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Oh, who can make a flower?

I’m sure I can’t.  Can you?

Oh, who can make a flower?

No one but God it’s true.

Children’s Song


I planted, Apollos watered, but God gave the growth.

First Corinthians 3:6


Last Sunday, I paused at our garden and watched our youth as they worked.  One was watering. Others were planting marigolds to keep the deer from eating the beans and other vegetables.  Others were weeding.

Our tomatoes are fruiting and the rosemary and thyme are growing like mad.  We have radishes and peppers.  The way our garden grows is a miracle.

It is a miracle because, as the children’s song goes, no one but God can make a flower or a tomato or a radish.  At the same time, our garden is intentional.  Our youth have spent many hours planting and caring for it.  God’s creating and sustaining love and our youth’s intentional and faithful care, have produced this bountiful garden.

Pr. Phil Hirsch, who preached at Holy Cross in March, is the Director for Evangelical Mission for our synod. He often speaks about the best practices of growing congregations. One of these best practices may seem almost too obvious to mention—growing churches specifically state that they wished to grow.  This is intentionality.  Pr. Hirsch makes two points about intentionality.

First:  Don’t shy away from a stated goal of growing. A goal is not the same as wishing for new members. Every church wishes for new members.  What distinguishes growing churches is that they set goals for growth and hold themselves accountable for these goals. In other words, growing churches have a plan.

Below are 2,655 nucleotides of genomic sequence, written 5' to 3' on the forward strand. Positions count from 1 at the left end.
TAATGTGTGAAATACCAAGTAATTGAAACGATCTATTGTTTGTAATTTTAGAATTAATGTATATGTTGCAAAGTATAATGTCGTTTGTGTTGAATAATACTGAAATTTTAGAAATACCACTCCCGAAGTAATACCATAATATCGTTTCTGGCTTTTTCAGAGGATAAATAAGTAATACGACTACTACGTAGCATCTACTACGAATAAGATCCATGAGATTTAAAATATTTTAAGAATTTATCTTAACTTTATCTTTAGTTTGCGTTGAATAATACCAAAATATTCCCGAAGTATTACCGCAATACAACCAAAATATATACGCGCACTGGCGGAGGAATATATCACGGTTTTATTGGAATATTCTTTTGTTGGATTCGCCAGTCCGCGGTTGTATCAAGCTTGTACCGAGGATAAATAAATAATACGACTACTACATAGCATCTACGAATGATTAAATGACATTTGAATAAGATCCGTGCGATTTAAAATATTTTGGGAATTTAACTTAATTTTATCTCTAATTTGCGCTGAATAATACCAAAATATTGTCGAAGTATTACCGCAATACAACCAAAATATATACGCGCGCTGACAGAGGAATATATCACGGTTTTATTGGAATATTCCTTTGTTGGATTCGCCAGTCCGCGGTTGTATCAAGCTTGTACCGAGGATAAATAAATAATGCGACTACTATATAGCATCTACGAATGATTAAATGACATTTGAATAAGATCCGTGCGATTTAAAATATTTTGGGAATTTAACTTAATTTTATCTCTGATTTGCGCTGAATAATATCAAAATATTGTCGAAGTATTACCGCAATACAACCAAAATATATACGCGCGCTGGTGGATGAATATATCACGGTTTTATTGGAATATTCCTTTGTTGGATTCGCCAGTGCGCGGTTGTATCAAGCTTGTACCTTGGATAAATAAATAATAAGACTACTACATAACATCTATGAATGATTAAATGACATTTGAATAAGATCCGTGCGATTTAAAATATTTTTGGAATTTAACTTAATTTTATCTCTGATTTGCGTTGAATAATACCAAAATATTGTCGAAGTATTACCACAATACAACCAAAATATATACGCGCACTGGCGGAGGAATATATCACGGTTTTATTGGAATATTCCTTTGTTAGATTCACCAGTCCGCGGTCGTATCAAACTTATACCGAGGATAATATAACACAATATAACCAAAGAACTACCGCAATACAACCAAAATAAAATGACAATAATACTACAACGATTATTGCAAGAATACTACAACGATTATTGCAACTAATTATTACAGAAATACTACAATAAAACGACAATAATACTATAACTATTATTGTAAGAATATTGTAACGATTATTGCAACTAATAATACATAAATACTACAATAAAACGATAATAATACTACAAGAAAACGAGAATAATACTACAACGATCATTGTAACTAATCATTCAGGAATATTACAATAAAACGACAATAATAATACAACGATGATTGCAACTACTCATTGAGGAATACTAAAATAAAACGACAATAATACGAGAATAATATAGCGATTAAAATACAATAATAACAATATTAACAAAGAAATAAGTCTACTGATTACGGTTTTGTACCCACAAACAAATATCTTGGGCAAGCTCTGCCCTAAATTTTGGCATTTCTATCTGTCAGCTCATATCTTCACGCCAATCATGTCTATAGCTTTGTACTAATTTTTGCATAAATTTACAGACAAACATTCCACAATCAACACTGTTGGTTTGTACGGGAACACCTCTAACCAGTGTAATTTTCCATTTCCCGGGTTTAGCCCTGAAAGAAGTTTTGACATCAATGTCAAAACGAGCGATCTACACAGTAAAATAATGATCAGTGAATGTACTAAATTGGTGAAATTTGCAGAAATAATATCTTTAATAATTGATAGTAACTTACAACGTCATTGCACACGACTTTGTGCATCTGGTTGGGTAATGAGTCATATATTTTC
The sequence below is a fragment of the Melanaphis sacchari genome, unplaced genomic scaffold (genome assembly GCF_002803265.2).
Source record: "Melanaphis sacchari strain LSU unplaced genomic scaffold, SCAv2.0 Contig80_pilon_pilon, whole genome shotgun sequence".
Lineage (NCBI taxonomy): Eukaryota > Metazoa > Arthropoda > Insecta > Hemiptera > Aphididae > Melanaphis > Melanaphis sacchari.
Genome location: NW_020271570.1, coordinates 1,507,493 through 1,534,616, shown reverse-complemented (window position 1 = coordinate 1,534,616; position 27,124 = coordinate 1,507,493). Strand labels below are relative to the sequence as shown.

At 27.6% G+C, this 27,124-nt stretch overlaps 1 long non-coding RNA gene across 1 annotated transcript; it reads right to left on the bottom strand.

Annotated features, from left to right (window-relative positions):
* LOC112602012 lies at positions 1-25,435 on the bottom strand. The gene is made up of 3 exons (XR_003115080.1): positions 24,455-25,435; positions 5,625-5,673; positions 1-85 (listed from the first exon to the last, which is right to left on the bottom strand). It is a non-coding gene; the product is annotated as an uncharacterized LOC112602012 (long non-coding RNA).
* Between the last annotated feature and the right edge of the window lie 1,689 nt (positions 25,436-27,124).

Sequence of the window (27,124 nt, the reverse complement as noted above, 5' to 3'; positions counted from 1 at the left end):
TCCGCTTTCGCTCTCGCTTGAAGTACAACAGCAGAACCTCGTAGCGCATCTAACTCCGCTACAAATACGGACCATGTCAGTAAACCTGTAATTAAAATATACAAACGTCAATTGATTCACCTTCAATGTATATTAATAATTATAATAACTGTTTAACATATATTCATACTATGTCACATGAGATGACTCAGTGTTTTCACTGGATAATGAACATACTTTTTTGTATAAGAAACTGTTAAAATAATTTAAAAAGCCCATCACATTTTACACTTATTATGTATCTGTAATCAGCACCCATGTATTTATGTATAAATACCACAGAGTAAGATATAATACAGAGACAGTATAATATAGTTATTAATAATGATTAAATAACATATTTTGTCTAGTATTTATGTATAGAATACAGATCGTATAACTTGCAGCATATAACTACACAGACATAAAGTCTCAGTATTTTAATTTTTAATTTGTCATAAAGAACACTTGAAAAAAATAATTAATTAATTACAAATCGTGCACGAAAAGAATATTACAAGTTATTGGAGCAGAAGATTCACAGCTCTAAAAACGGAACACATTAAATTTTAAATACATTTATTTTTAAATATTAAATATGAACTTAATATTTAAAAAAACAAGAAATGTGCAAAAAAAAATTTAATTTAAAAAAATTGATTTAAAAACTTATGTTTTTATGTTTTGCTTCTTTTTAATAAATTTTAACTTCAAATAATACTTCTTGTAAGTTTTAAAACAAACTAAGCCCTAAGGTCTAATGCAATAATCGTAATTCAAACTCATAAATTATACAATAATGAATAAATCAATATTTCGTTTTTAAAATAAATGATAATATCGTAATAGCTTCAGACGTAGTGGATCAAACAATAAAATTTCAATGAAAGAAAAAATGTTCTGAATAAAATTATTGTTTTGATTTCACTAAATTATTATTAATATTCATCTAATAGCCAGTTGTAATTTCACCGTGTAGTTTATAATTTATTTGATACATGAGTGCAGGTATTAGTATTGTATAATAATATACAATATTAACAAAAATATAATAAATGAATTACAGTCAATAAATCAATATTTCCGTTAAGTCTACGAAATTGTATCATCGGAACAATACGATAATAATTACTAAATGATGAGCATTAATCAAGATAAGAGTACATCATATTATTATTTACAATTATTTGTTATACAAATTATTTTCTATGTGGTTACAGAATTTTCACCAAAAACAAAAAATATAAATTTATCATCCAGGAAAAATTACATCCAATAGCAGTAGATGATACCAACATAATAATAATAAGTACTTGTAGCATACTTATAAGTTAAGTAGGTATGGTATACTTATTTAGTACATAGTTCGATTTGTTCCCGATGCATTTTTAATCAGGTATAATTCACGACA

Keep in mind our garden. The youth and the adults who keep our garden have a plan for its cultivation. They considered which vegetables to grow.  They planted marigolds to keep away the deer. They have a system for watering and weeding.

Second:  The Pastor and leadership of a Church wishing to grow MUST agree that they want the Church to grow.  This is not about agreeing that it would be nice to have more people in church.  Every pastor and every council says that.  What distinguishes growing churches is that the leadership of the congregation is committed to making difficult choices about the allocation of congregational assets in order to achieve growth.  This means taking risks, possibly financial risks, in order to invest in future growth.  This means rethinking the use of staff, dedicating more staff time to evangelism and outreach.  Finally, this means having the courage to end or curtail other activities to free up time and money for nurturing growth.

Consider the Holy Cross garden. Plants, fertilizer, and mulch cost money.   It takes time to till, to plant, and to water.  Tending the garden requires patience and perseverance.  Gardening is intentional.

Yet, as any gardener will tell you, there are no guarantees. Some plants may flourish while others wither. An openness to learn and to experiment is helpful. At the end of the day, we can plant and water yet ultimately, God is responsible for the miracle of growth.

The same is true of congregational growth. It is an intentional miracle.  It is a miracle because God makes it happen. It is intentional because we have a part to play. St. Paul noted that the church in Corinth grew because, “I planted, Apollos watered. But God gave the growth.”

During the month of July, during this season of growth, I ask you to pray for God’s mission in the world and even more specifically for the mission to which God calls Holy Cross Lutheran Church.  Pray for those who need the love and light of Christ in their lives.  Finally, prepare—be intentional, make a plan for growth.  Plan to invite people to a Holy Cross event this summer.  It might be the Yard Sale.  It might be VBS.  It might be a social event. Invite someone and put a pin on the “Come and See” board in the Narthex.

Keep in mind the saying, pray as though it all depends on you; work as though it all depends on God.  Growth is an intentional miracle.

Pastor Kleiber

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